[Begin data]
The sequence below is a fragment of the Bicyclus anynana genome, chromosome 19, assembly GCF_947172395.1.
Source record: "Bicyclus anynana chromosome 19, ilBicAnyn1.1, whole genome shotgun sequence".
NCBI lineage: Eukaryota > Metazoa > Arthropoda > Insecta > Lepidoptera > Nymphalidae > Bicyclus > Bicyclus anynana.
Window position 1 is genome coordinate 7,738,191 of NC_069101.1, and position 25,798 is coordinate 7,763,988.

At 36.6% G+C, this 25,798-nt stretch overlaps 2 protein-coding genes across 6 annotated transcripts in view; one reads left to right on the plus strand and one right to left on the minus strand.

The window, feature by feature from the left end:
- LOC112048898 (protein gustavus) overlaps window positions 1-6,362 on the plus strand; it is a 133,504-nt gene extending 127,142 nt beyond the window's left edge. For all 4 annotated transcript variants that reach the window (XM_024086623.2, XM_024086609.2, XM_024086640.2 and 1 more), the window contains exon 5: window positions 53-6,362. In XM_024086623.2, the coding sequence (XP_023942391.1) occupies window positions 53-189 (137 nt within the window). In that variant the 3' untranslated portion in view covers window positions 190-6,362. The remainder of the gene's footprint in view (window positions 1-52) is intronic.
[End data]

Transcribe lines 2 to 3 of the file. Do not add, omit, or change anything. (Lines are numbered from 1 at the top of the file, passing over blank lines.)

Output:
Source record: "Bicyclus anynana chromosome 19, ilBicAnyn1.1, whole genome shotgun sequence".
NCBI lineage: Eukaryota > Metazoa > Arthropoda > Insecta > Lepidoptera > Nymphalidae > Bicyclus > Bicyclus anynana.